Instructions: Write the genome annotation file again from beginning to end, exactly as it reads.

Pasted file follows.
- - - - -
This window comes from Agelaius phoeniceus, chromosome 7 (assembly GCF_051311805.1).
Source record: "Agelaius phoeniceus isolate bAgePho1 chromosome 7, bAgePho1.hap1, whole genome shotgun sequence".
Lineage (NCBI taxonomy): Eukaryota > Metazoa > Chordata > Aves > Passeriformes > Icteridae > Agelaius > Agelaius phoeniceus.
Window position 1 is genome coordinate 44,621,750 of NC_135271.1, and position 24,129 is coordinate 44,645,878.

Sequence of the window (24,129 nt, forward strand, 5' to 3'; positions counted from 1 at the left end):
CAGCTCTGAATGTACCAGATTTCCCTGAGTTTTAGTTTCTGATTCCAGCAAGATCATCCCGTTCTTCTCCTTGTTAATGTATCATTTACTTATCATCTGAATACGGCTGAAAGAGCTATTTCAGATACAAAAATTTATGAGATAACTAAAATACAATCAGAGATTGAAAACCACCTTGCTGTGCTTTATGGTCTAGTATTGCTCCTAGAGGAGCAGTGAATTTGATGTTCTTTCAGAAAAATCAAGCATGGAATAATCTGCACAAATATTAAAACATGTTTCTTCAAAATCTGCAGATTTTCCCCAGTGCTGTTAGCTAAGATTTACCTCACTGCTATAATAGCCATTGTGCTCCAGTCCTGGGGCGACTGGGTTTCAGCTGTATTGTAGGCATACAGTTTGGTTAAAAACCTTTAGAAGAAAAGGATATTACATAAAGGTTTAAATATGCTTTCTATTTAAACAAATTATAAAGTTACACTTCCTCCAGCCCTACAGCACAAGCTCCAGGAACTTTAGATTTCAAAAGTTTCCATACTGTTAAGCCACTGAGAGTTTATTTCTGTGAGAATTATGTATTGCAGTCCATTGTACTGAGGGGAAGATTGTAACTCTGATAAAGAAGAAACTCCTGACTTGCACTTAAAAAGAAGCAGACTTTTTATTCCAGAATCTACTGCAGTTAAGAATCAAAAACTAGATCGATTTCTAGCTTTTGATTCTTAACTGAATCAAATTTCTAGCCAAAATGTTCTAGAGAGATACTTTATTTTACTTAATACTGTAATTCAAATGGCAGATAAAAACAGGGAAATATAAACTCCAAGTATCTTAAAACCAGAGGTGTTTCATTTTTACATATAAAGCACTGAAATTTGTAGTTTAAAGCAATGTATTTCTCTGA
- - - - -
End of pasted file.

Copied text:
This window comes from Agelaius phoeniceus, chromosome 7 (assembly GCF_051311805.1).
Source record: "Agelaius phoeniceus isolate bAgePho1 chromosome 7, bAgePho1.hap1, whole genome shotgun sequence".
Lineage (NCBI taxonomy): Eukaryota > Metazoa > Chordata > Aves > Passeriformes > Icteridae > Agelaius > Agelaius phoeniceus.
Window position 1 is genome coordinate 44,621,750 of NC_135271.1, and position 24,129 is coordinate 44,645,878.

Sequence of the window (24,129 nt, forward strand, 5' to 3'; positions counted from 1 at the left end):
CAGCTCTGAATGTACCAGATTTCCCTGAGTTTTAGTTTCTGATTCCAGCAAGATCATCCCGTTCTTCTCCTTGTTAATGTATCATTTACTTATCATCTGAATACGGCTGAAAGAGCTATTTCAGATACAAAAATTTATGAGATAACTAAAATACAATCAGAGATTGAAAACCACCTTGCTGTGCTTTATGGTCTAGTATTGCTCCTAGAGGAGCAGTGAATTTGATGTTCTTTCAGAAAAATCAAGCATGGAATAATCTGCACAAATATTAAAACATGTTTCTTCAAAATCTGCAGATTTTCCCCAGTGCTGTTAGCTAAGATTTACCTCACTGCTATAATAGCCATTGTGCTCCAGTCCTGGGGCGACTGGGTTTCAGCTGTATTGTAGGCATACAGTTTGGTTAAAAACCTTTAGAAGAAAAGGATATTACATAAAGGTTTAAATATGCTTTCTATTTAAACAAATTATAAAGTTACACTTCCTCCAGCCCTACAGCACAAGCTCCAGGAACTTTAGATTTCAAAAGTTTCCATACTGTTAAGCCACTGAGAGTTTATTTCTGTGAGAATTATGTATTGCAGTCCATTGTACTGAGGGGAAGATTGTAACTCTGATAAAGAAGAAACTCCTGACTTGCACTTAAAAAGAAGCAGACTTTTTATTCCAGAATCTACTGCAGTTAAGAATCAAAAACTAGATCGATTTCTAGCTTTTGATTCTTAACTGAATCAAATTTCTAGCCAAAATGTTCTAGAGAGATACTTTATTTTACTTAATACTGTAATTCAAATGGCAGATAAAAACAGGGAAATATAAACTCCAAGTATCTTAAAACCAGAGGTGTTTCATTTTTACATATAAAGCACTGAAATTTGTAGTTTAAAGCAATGTATTTCTCTGA